BuRec, U.S. Fish and Wildlife in a major screw-up
Posted by Mike McKenzie on 2013-08-20 20:23:21
|Press Release |
20 August 2013
For Immediate Release
Contact: Bill Jennings, California Sportfishing Protection Alliance: 209-464-5067; cell, 209938-9053; email, email@example.com; website, www.calsport.org
USBR, USFWS Gives Away 451,000+ Acre Feet of Fish Water to San Joaquin Valley Farmers
Same farmers now suing Interior to stop releases of water to save fish
The California Sportfishing Protection Alliance has recently learned that the U.S. Bureau of Reclamation (Bureau) and U.S. Fish and Wildlife Service (collectively, the Department of Interior) inexplicably gave away 451,000 acre-feet of water in 2011 to farmers in the San Joaquin Valley that could have been stored in Shasta Reservoir to provide critical relief for fisheries in 2012 (below normal year) and 2013 (dry year).
Over half of the available spawning habitat on the Sacramento River for endangered winter-run Chinook salmon has been eliminated this year because of a lack of available cold water in Shasta Reservoir. Lack of flow this year has also caused serious violations of water quality standards in the Delta and impacted endangered Delta smelt.
“It is outrageous that the Department of Interior gave away many thousands of acre-feet of fishery water to San Joaquin Valley farmers that could have mitigated serious impacts to salmon and Delta smelt this year,” said CSPA Executive Director Bill Jennings. “But it is abominable and scandalous that the recipients of that gift have now turned around and sued Interior for proposing to release a small amount of water on the Trinity to prevent a repeat of the massive Klamath fish kill of 2002."
Jennings further pointed out that, “these same South of Delta farmers also received considerable additional exported water this year because water quality standards in the Delta were ignored and violated. They have no shame."
Pursuant to Section 3406(b)(2) of the Central Valley Project Improvement Act (CVPIA), the Department of the Interior is allocated 800,000 acre-feet of water annually to protect fisheries. During wetter years, like 2006/07, the Department of Interior has “banked” unused portions of that water in Shasta Reservoir for use in future drier years. However, in the wet year of 2011, only 348,800 acre-feet were used to protect fisheries.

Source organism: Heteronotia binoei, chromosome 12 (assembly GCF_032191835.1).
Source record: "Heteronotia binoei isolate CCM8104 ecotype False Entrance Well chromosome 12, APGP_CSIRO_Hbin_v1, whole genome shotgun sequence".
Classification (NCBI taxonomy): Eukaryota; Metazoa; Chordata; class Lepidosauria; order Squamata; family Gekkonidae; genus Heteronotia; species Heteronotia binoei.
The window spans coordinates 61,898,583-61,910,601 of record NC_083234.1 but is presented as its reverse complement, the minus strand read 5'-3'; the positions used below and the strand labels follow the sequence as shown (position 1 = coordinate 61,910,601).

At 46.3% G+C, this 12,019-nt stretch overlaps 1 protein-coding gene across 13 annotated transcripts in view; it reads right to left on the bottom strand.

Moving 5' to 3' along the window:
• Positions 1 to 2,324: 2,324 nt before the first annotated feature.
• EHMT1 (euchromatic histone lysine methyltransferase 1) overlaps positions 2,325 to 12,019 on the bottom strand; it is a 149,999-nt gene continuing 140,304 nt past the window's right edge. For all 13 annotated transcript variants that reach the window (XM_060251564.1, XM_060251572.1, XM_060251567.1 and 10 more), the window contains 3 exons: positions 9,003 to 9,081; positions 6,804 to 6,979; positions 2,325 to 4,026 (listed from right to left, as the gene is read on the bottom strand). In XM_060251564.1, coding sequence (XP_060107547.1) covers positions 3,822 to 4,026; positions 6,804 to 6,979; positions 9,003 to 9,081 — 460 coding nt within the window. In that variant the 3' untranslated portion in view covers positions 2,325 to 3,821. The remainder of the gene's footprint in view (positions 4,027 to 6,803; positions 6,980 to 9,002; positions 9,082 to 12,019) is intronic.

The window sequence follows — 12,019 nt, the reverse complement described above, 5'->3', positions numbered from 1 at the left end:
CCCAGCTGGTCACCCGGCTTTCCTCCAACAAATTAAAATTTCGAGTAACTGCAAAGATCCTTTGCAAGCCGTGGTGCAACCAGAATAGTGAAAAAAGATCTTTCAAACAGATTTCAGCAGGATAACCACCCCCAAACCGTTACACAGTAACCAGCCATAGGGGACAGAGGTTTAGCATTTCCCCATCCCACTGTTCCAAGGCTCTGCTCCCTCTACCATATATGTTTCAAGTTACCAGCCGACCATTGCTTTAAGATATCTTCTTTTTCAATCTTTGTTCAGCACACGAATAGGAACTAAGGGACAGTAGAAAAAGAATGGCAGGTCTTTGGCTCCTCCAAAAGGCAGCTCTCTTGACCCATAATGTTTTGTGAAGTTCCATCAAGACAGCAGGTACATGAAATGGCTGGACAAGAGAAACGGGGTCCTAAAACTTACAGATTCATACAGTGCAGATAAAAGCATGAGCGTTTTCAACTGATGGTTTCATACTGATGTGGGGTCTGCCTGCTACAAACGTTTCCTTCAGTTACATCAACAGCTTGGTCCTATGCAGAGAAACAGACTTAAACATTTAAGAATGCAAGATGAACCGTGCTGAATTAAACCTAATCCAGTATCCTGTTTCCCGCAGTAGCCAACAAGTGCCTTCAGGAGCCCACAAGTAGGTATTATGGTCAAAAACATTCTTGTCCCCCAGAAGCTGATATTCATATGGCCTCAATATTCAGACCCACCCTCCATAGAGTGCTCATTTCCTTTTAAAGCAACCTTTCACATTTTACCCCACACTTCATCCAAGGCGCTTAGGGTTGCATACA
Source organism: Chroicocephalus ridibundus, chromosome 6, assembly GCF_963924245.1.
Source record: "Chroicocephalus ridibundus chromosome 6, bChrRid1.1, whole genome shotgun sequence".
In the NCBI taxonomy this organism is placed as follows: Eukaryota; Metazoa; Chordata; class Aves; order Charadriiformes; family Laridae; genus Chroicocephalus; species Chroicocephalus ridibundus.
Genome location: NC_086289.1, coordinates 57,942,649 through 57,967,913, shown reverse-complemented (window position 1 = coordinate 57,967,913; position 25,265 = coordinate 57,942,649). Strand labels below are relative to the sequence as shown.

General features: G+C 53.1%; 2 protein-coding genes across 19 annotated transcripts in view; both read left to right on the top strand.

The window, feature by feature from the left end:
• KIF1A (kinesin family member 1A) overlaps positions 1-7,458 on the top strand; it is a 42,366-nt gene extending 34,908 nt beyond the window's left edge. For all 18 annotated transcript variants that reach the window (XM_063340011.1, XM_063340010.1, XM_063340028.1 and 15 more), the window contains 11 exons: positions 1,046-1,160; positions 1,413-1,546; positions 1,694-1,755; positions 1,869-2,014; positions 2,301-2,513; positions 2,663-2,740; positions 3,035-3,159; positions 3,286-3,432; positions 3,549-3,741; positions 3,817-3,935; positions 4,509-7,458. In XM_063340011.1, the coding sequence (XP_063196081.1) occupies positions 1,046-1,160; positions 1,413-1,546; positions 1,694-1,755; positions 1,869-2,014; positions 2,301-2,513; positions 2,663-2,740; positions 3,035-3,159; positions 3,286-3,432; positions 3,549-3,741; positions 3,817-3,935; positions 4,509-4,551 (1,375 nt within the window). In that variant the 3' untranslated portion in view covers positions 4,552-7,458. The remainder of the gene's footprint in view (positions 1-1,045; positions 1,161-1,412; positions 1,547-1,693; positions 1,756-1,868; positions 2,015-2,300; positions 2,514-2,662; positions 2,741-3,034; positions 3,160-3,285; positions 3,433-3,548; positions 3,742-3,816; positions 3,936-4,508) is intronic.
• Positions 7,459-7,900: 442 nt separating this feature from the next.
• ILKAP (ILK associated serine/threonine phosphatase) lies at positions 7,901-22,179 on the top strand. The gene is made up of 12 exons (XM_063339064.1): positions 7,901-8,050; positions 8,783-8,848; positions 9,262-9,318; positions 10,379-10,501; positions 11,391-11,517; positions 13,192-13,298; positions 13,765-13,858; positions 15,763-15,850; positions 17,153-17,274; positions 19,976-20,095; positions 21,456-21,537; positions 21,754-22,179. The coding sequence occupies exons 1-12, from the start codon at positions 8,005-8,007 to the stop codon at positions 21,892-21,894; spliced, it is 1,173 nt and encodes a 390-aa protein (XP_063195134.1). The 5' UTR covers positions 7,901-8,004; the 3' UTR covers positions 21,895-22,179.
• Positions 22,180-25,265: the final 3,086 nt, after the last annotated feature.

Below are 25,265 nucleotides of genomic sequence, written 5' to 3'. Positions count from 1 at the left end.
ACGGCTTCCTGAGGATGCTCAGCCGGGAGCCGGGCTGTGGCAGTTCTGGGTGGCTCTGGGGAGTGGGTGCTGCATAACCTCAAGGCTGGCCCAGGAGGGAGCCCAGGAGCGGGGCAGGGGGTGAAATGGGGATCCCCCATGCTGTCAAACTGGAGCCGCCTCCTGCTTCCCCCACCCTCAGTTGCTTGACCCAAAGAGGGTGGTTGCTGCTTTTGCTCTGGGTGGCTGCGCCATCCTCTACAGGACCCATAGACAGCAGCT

Instead of banking the water for future needs, the Department of Interior allowed the remaining 451,200 acre-feet to be used as “replacement pumping” to make up for restrictions imposed by the State Water Resources Control Board (State Board) in its Bay-Delta Water Quality Control Plan (D-1641). D-1641 eliminated the Department of Interior’s right to use fish water to make up for water necessary to meet the Water Quality Control Plan’s water quality requirements.
In April, May and June 2013, the Bureau and Department of Water Resources (Department) violated water quality standards for salinity at Emmaton and in June violated salinity standards at Jersey Point. These compliance points are located in the western Delta. Southern Delta salinity standards were also violated June, July through 15 August.
Fearing that they would also violate Delta Outflow standards, as well as temperature standards on the Sacramento River, the Bureau and Department requested that State Board Executive Director Thomas Howard and Delta Watermaster Craig Wilson allow them to operate under a “critical year” classification instead of a “dry year” classification and move the temperature compliance point on the Sacramento River upstream. The National Marine Fisheries Service, Fish and Wildlife Service and Department of Fish and Wildlife endorsed the request.
Despite a dry spring, 2013 is legally defined as a “dry year.” The State Board has no legal authority to arbitrary change the water year classification. However, on 29 May 2013, the State Board informed USBR and DWR that they “will not object or take any action if the Bureau and Department operate to meet critically dry year objectives for Western and interior Delta.”
The result of the State Board’s refusal to enforce water quality standards was that the Bureau and Department increased reservoir releases, ramped up exports and throttled back Delta outflow. The temperature compliance point on the Sacramento River was moved from Red Bluff upstream to Anderson, eliminating crucial spawning habitat for winter-run Chinook salmon. Reduced Delta outflow caused the low salinity zone to move upstream and Delta smelt were drawn into the Western Delta to perish. But the farmers of Westlands and San Luis Delta Mendota Water Authority, who are now suing the Department of Interior over Trinity releases, got more water.
“This year’s failure of resource and regulatory agencies to protect fisheries and enforce the law is a poster child for the collapse of the Delta’s ecological tapestry,” said Jennings. “The resource agencies have bent over backwards to give San Joaquin Valley farmers additional water, even at the expense of fisheries, and these same farmers quickly sued the agencies when they attempted to release a little water to prevent a massive fish kill."
Further information, including Interior’s Water Year 2011 B2 Water Final Accounting, correspondence between the agencies and State Board and a report on this years demise of Delta smelt can be found at www.calsport.org.
Post a Followup: